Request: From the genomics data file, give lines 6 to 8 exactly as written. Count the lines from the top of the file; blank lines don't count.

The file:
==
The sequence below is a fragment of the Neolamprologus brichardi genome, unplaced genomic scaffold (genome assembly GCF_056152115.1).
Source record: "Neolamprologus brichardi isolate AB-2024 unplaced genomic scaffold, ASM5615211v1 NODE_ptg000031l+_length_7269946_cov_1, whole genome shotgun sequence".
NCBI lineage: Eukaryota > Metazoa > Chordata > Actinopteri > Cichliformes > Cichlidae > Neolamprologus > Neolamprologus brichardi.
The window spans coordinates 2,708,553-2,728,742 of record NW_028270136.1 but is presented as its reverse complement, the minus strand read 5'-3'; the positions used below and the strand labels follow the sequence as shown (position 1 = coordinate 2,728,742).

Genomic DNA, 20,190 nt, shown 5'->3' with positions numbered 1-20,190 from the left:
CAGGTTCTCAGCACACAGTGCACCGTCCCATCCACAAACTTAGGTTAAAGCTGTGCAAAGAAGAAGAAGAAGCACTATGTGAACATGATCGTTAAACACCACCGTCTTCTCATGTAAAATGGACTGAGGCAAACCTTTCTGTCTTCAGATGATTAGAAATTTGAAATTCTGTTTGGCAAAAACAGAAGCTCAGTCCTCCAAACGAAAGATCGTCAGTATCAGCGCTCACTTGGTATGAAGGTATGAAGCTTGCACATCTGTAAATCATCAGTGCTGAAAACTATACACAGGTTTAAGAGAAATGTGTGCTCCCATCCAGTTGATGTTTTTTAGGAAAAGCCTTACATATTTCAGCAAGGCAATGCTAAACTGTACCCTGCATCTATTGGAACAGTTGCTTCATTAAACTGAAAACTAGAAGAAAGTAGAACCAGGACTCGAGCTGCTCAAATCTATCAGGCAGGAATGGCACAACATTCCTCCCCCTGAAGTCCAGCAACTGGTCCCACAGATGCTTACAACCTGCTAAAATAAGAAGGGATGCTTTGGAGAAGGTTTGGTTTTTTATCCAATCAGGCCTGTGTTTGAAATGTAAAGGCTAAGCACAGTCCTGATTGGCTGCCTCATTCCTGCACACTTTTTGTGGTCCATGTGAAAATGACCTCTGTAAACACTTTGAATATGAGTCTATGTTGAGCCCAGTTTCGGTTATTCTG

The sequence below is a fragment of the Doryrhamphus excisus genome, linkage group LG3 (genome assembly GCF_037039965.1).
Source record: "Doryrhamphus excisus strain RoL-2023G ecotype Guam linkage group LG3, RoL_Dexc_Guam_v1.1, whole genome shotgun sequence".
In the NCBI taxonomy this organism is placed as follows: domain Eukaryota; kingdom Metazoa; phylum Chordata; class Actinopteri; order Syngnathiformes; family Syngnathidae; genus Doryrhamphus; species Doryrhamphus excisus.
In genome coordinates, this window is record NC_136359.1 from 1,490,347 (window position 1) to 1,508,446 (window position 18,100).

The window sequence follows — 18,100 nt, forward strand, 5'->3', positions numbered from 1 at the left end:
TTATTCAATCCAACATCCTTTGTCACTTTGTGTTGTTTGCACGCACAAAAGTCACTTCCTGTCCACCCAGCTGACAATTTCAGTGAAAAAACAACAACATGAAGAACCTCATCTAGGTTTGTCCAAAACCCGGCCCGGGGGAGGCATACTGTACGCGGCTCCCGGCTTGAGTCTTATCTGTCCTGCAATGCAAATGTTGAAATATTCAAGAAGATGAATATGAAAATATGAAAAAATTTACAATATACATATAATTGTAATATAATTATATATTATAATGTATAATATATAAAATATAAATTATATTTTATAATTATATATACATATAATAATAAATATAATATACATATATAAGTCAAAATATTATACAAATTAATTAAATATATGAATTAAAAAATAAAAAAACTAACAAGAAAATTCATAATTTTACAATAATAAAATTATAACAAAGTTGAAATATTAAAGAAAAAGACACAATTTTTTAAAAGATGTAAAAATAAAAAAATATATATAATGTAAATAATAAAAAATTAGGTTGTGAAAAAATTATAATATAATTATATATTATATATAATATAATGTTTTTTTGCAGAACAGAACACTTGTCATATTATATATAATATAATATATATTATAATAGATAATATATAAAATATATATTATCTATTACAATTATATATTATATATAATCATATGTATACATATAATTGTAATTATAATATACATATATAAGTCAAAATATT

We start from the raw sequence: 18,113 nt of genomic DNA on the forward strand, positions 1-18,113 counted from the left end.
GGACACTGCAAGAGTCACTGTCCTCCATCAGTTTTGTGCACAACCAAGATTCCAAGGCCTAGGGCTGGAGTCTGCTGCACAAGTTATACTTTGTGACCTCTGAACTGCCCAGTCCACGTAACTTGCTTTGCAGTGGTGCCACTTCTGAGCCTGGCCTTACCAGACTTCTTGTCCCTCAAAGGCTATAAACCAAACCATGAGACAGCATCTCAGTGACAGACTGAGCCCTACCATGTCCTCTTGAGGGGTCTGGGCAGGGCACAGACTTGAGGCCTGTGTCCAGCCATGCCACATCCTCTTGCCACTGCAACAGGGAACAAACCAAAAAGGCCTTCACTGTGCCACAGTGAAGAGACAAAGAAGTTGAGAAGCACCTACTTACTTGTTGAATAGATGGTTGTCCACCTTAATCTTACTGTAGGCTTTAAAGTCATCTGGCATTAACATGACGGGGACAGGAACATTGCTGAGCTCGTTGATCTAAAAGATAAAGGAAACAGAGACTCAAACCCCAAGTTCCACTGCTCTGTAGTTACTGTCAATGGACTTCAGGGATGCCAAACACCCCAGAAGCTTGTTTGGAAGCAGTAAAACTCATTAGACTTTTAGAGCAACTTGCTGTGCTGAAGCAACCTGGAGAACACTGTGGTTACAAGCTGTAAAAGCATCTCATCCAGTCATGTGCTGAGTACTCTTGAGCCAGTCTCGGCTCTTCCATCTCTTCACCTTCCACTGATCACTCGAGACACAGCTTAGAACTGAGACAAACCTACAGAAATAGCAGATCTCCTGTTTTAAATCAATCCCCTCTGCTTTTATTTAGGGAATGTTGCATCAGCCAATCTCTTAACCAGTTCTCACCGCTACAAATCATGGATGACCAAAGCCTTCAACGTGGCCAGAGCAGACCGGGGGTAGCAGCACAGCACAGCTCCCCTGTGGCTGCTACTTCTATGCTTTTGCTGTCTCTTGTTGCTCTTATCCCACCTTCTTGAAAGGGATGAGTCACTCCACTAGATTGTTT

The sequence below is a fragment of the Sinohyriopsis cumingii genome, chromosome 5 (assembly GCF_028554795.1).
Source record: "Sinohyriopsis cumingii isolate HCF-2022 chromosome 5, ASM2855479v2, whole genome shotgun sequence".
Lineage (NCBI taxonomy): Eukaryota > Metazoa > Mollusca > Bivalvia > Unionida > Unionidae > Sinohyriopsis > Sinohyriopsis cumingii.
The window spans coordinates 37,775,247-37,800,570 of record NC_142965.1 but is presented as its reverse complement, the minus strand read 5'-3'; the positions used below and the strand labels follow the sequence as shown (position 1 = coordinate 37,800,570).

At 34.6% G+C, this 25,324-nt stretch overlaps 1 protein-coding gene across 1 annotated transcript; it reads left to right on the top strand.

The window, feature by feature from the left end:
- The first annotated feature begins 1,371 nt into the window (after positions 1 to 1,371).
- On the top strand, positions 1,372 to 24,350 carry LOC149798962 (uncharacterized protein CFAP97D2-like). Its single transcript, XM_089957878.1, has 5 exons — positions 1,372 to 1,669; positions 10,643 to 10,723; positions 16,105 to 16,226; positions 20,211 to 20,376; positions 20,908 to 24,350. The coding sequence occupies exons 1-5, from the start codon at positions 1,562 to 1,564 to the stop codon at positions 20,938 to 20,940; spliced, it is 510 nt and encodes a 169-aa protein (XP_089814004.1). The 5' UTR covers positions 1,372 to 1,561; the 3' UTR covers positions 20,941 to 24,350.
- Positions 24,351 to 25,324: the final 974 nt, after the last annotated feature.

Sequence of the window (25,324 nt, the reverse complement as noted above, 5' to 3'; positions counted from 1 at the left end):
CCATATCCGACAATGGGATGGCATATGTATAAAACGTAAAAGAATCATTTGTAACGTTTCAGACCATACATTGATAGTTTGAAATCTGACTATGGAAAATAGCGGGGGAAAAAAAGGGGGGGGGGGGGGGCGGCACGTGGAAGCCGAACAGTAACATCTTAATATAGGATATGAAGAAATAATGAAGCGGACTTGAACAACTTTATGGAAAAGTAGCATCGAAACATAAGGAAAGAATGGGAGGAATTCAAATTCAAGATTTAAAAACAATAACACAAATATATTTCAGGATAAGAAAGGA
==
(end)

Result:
CAGGTTCTCAGCACACAGTGCACCGTCCCATCCACAAACTTAGGTTAAAGCTGTGCAAAGAAGAAGAAGAAGCACTATGTGAACATGATCGTTAAACACCACCGTCTTCTCATGTAAAATGGACTGAGGCAAACCTTTCTGTCTTCAGATGATTAGAAATTTGAAATTCTGTTTGGCAAAAACAGAAGCTCAGTCCTCCAAACGAAAGATCGTCAGTATCAGCGCTCACTTGGTATGAAGGTATGAAGCTTGCACATCTGTAAATCATCAGTGCTGAAAACTATACACAGGTTTAAGAGAAATGTGTGCTCCCATCCAGTTGATGTTTTTTAGGAAAAGCCTTACATATTTCAGCAAGGCAATGCTAAACTGTACCCTGCATCTATTGGAACAGTTGCTTCATTAAACTGAAAACTAGAAGAAAGTAGAACCAGGACTCGAGCTGCTCAAATCTATCAGGCAGGAATGGCACAACATTCCTCCCCCTGAAGTCCAGCAACTGGTCCCACAGATGCTTACAACCTGCTAAAATAAGAAGGGATGCTTTGGAGAAGGTTTGGTTTTTTATCCAATCAGGCCTGTGTTTGAAATGTAAAGGCTAAGCACAGTCCTGATTGGCTGCCTCATTCCTGCACACTTTTTGTGGTCCATGTGAAAATGACCTCTGTAAACACTTTGAATATGAGTCTATGTTGAGCCCAGTTTCGGTTATTCTG

The sequence below is a fragment of the Doryrhamphus excisus genome, linkage group LG3 (genome assembly GCF_037039965.1).
Source record: "Doryrhamphus excisus strain RoL-2023G ecotype Guam linkage group LG3, RoL_Dexc_Guam_v1.1, whole genome shotgun sequence".